Millions of seniors over the age of 65 fall each year, with astounding consequences that affect both body and pocketbook. According to the CDC, one out of every five falls results in a serious injury such as a broken bone or head injury. Beyond broken hips and traumatic brain injuries, falls cost money – a lot of money. The CDC estimates direct medical costs incurred by fall injuries are approximately $34 billion annually.
In short, senior care communities should pay close attention to falls not only for the quality of life of their residents, but also for the fiscal ramifications on the bottom line. Instead of reacting to falls once they happen, senior care clinicians are constantly working to prevent the falls in the first place. Unfortunately, clinicians are not always up to date on the latest opportunities for senior fall prevention programs. This means that fall prevention programs can grow stagnant quickly. Here are a few tools to keep fall prevention programs updated and effective in senior care communities.
1. Frequent Fall Risk Assessments
Measuring fall risk is a crucial part of a fall prevention plan, ensuring that approaches and care plan interventions suit the needs and challenges of the senior. However, fall risk assessments are often only performed upon admission and then quarterly thereafter, giving clinicians a less than reliable glimpse into the everyday life of the resident. Instead of using an assessment, such as a Timed Up and Go, only as needed, using technology that is geared towards performing fall risk assessments multiple times per day can give clinicians a much better guide when determining when the resident is most at risk for falls.
2. Real Time Medical Information
Falls are likely to happen to residents who exhibit decreased balance or lower leg strength. However, even the strongest resident can fall when experiencing an illness or other acute medical crisis. Senior care clinicians may not always notice signs and symptoms of illness until after a fall occurs. Health monitoring technology can give real time information to on-site staff members, as well as off site clinicians such as doctors or therapists. Quicker diagnosis means quicker treatment, and quicker treatment can lead to a decreased chance to fall due to fatigue or dizziness.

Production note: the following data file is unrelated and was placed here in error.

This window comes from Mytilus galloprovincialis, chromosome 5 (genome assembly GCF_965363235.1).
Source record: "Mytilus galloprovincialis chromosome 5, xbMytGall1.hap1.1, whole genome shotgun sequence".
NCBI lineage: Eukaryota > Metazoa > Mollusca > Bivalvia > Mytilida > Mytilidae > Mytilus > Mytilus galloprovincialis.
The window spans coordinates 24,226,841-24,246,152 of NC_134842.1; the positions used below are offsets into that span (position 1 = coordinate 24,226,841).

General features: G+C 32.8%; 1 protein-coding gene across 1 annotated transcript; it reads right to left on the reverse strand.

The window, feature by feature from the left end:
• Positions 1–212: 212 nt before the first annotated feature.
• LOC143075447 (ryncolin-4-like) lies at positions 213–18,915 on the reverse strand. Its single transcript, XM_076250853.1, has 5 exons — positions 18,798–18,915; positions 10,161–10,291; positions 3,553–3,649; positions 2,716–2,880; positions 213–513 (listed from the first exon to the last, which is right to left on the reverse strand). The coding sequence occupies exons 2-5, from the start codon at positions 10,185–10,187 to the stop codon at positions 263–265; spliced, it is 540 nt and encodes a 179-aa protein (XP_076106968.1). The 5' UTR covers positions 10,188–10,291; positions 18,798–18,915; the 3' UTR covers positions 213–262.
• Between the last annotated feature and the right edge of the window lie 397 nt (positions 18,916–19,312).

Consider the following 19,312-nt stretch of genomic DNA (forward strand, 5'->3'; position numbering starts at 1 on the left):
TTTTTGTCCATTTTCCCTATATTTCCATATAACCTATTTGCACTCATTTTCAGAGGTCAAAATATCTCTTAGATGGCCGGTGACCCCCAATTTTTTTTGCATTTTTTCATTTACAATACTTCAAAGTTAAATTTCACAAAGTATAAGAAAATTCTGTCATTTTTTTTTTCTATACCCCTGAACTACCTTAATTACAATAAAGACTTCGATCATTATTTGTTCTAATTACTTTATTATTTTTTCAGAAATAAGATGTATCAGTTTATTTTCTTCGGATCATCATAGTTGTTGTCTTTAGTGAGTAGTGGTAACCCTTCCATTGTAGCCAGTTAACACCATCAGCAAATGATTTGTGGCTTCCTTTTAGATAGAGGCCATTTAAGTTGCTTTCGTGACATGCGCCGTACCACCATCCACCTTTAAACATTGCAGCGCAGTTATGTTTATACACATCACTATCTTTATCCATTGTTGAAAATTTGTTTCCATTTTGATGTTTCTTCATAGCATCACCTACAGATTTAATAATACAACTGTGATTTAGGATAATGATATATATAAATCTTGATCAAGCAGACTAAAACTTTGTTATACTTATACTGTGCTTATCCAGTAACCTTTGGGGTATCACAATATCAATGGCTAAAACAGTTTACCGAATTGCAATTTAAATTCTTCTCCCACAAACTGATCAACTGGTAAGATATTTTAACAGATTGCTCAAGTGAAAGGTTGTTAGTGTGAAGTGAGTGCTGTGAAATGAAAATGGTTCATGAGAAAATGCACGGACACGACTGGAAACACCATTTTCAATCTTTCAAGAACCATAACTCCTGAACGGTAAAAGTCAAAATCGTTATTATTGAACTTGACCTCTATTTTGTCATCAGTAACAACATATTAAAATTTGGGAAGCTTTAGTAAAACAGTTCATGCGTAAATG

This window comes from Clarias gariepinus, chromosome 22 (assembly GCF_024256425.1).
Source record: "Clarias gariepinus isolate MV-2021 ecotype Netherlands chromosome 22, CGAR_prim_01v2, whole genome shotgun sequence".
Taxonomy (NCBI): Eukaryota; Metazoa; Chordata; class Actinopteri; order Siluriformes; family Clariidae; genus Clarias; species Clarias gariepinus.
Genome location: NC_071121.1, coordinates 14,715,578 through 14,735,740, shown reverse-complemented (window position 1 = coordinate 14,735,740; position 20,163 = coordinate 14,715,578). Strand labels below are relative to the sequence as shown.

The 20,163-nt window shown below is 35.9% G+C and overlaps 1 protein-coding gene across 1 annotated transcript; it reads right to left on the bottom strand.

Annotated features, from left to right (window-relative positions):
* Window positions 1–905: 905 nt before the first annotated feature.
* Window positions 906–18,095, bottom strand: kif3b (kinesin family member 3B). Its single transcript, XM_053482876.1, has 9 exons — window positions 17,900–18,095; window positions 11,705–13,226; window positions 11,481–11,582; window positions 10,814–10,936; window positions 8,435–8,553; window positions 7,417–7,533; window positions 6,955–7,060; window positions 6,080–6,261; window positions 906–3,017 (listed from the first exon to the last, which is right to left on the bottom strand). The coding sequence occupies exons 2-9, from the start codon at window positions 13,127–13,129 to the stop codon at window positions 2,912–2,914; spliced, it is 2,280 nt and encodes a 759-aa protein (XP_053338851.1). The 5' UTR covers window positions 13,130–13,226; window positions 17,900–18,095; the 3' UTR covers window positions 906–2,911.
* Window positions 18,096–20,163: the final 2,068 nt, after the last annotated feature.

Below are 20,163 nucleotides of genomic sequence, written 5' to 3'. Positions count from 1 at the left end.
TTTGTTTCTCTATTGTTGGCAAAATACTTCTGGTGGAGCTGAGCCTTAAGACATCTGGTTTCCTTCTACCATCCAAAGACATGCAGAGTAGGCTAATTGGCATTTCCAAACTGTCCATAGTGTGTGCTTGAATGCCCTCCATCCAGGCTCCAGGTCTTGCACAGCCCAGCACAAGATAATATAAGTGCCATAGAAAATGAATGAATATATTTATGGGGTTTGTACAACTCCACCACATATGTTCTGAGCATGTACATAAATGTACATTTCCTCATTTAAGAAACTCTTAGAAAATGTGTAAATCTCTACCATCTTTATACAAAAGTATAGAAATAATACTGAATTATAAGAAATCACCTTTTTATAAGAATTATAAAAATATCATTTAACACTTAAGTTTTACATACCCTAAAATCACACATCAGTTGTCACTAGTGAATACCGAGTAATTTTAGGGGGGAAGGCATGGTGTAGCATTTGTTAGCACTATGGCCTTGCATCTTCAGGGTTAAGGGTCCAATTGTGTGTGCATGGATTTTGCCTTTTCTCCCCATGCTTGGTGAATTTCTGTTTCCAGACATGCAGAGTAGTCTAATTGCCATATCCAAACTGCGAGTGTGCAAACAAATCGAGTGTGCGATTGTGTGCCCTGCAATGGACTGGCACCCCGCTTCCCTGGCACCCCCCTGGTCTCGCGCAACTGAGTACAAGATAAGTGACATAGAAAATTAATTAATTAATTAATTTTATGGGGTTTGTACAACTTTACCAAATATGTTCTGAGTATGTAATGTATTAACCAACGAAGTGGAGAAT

3. A Second Set of Eyes
Seniors can fall anywhere in a senior community, but often fall in their own apartment or living space when staff members are not around to observe or assist in a safe transfer. Artificial intelligence technology offers discreet, yet effective, monitoring of residents in the apartment. This second set of eyes can prove to be indispensable to already overworked and overwhelmed staff, giving updated information about everything from the vital signs to the activity level of the senior.
4. Review Options
If a fall does happen in a resident apartment, it can be impossible to know for certain what happened to make the fall occur. Did the resident trip on a rug or experience low blood pressure upon standing up? Thankfully, health monitoring technology can show a video of the fall after the resident has been taken to safety. The opportunity to watch and review the fall occur can give unprecedented insight into fall risk factors ranging from medical issues to environmental concerns.
5. An Active Fall Prevention Committee
Finally, the best tool in a fall prevention toolkit is an active committee dedicated to exploring why falls happen at the community. These interdisciplinary committees are important to keeping residents safe and aging in place as long as possible.
What technology interventions have you used to manage fall risk within your senior care community?